Immunotherapy May Be More Beneficial in Treating Small Cell Lung Cancer


Treatment with immuno-oncology therapies induces better responses in younger patients with small cell lung cancer, compared to older patients.

Immuno-oncology therapies provided significant potential health gains for patients with small cell lung cancer, although younger patients seemed to respond best to treatment, according to data presented at the 2020 World Conference on Lung Cancer.

“The methods in this study and the inferences taken from this study are positioned to be useful to clinicians and decision-makers in assessing and quantifying the expected survival advantages of (immuno-oncology) therapies based on a range of clinically plausible protocols that may be considered in clinical practices,” said Jason Gordon, an honorary associate professor at University of Nottingham in the United Kingdom, during a virtual presentation of the data.

Previously, immuno-oncology has been successful in improving responses in overall survival (OS) for small cell lung cancer.

The objective in this comparative approach study was to find the historical age-specific small cell lung cancer survival rates in the United States and to compare these with expected immuno-oncology survival for a range of durable response rates using mixture cure modeling, which recognizes the mixture of distributions of survival outcomes of patients, said Gordon.

To find historical OS for patients (baseline age, 70 years) with metastatic small cell lung cancer, the study authors used information from the Surveillance Epidemiology and End Results (SEER) database, which was associated with an expected median OS of 5.8 months. Of the patients in this database, approximately 11% survived at 26 months and approximately 5% survived at 60 months.

Data from the CheckMate 032 study were also used, which assessed the effects of Opdivo (nivolumab) and led to a median OS of 4.4 months. Approximately 21% of patients from this study survived at 26 months. They used this study to assume expected outcomes after 26 months, which they projected that 10% of the eligible population would achieve a durable response.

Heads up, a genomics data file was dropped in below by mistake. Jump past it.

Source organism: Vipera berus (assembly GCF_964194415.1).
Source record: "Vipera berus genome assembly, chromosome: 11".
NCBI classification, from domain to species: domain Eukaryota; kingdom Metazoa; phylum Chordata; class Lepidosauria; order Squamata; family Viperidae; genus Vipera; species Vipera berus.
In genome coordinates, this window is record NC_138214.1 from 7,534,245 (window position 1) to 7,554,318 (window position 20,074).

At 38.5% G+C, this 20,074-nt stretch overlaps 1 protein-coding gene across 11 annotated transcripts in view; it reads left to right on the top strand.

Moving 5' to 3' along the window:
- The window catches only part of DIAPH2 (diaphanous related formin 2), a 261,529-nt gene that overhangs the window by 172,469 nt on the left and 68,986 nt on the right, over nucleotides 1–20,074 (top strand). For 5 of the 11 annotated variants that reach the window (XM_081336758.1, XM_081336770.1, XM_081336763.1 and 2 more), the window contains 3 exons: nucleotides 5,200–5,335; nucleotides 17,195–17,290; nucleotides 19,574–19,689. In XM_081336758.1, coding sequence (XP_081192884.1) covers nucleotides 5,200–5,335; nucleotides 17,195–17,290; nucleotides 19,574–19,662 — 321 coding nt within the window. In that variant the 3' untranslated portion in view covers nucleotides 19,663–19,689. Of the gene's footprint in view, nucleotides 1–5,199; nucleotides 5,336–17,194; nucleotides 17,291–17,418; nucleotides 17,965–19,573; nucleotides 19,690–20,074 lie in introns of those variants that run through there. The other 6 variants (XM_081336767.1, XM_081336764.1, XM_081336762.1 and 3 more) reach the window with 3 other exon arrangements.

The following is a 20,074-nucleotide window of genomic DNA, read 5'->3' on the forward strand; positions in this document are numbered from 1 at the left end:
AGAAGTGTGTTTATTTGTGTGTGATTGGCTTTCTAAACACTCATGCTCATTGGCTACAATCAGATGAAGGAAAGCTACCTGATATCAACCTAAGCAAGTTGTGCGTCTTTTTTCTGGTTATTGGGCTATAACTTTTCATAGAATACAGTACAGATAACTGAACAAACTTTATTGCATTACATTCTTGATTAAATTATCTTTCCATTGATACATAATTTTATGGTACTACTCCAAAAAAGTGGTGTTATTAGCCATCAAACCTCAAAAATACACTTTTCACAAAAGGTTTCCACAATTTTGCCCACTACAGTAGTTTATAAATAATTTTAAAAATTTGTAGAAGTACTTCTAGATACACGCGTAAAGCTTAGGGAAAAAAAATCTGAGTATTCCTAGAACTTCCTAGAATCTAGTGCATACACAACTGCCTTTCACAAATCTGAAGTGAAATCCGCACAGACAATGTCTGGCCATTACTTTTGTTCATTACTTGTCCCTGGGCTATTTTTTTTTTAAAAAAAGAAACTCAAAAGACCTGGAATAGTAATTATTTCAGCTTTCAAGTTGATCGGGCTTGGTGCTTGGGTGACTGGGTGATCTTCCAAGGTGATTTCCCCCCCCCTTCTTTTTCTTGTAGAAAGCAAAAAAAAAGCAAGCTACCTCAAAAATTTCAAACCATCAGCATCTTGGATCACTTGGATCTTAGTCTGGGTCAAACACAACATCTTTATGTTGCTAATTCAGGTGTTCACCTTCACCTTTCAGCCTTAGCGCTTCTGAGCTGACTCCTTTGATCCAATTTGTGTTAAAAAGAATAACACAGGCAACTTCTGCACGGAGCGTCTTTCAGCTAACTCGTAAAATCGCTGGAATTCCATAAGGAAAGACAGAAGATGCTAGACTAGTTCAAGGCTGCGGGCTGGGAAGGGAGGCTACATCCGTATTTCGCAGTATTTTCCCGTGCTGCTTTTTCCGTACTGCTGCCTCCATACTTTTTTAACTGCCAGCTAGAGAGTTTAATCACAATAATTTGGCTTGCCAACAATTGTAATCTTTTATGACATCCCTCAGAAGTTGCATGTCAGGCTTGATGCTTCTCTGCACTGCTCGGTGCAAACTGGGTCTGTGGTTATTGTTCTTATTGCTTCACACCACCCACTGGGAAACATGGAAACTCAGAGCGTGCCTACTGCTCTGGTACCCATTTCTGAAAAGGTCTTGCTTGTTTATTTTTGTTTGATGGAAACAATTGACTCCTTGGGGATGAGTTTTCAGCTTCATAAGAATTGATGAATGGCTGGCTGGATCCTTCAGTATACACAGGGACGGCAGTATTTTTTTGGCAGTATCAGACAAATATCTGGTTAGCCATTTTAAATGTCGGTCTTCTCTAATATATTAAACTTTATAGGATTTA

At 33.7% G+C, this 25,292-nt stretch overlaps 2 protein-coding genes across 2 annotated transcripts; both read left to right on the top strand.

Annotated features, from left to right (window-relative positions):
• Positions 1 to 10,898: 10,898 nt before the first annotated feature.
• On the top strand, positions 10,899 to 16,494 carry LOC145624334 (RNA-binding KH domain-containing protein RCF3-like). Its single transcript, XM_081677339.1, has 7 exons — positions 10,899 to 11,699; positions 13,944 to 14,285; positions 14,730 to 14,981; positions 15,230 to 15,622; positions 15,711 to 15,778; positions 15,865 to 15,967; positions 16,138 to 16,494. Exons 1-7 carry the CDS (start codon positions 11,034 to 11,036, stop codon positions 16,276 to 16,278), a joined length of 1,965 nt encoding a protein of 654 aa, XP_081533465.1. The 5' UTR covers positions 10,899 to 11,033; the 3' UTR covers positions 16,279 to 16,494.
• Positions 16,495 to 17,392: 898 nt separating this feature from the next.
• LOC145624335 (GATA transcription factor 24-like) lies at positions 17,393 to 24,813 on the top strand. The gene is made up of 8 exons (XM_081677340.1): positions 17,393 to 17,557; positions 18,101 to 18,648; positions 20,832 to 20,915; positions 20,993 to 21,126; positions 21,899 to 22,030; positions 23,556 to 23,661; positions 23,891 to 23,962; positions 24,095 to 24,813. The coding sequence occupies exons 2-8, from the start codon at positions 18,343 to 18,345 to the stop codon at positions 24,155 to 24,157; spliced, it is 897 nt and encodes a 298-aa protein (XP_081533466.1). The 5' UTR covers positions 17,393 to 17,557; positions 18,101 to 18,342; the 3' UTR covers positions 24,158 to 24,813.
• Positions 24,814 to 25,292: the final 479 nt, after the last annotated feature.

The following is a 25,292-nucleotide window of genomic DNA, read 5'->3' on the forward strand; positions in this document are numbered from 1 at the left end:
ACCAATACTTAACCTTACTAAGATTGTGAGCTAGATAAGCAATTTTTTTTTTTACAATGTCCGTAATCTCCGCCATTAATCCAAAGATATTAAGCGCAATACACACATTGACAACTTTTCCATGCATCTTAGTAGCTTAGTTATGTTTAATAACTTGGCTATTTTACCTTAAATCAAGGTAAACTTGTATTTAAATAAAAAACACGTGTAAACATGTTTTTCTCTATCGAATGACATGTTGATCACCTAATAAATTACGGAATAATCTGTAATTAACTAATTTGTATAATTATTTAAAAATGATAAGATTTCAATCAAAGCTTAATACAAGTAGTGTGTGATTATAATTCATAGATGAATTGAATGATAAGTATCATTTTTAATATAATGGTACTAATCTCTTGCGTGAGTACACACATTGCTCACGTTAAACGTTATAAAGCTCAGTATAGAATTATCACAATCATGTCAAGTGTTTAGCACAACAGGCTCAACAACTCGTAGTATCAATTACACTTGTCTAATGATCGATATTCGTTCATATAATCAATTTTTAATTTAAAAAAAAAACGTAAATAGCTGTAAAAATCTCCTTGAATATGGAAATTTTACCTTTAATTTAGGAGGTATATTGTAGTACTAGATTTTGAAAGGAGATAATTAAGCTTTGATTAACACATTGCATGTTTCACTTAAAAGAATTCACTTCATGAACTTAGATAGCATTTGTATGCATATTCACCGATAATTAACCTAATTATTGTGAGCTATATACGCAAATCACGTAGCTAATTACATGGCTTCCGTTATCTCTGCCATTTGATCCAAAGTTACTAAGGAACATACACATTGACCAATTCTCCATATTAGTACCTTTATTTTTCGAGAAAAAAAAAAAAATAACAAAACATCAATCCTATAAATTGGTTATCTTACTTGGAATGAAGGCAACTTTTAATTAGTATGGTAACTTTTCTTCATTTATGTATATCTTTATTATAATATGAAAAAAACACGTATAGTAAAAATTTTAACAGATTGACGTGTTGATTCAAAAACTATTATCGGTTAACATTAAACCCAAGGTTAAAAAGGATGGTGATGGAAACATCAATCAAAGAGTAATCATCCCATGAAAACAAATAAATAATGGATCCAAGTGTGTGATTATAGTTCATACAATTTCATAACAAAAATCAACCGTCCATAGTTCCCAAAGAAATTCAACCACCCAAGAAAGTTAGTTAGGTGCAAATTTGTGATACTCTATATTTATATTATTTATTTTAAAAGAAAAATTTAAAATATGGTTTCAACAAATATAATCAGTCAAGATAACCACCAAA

Incremental survival was estimated at a population level by comparing historical outcomes from SEER to long-term survival estimates for patients who received immuno-oncology therapy.

“Our results demonstrate there were significant and consistent survival advantages associated (with immuno-oncology) treatments compared with historical standards of care,” said Gordon.

Mean OS in patients treated with immuno-oncology treatments was an estimated 29.5 months, with incremental survival gains of 21.2 months. There were significant survival gains across all ages, although more were observed in younger patients compared to older patients.

Researchers used a plausible long-term response fraction for 10% to 100% of survivors (approximately 21% of the study population) at 26 months, which equated to 2.1% to 21% of all patients. When age-adjusted incremental survival estimates were applied to the population with incident small cell lung cancer (13,570 patients), approximately 27,000 life years were gained with a 10% long-term response fraction, 10,138 life years gained with a 2.1% long-term response fraction and 43,476 life years gained for the 21% long-term response fraction.

“Future research exploring additional data sets, populations and the generalized ability of the study inferences should be considered,” Gordon concluded.

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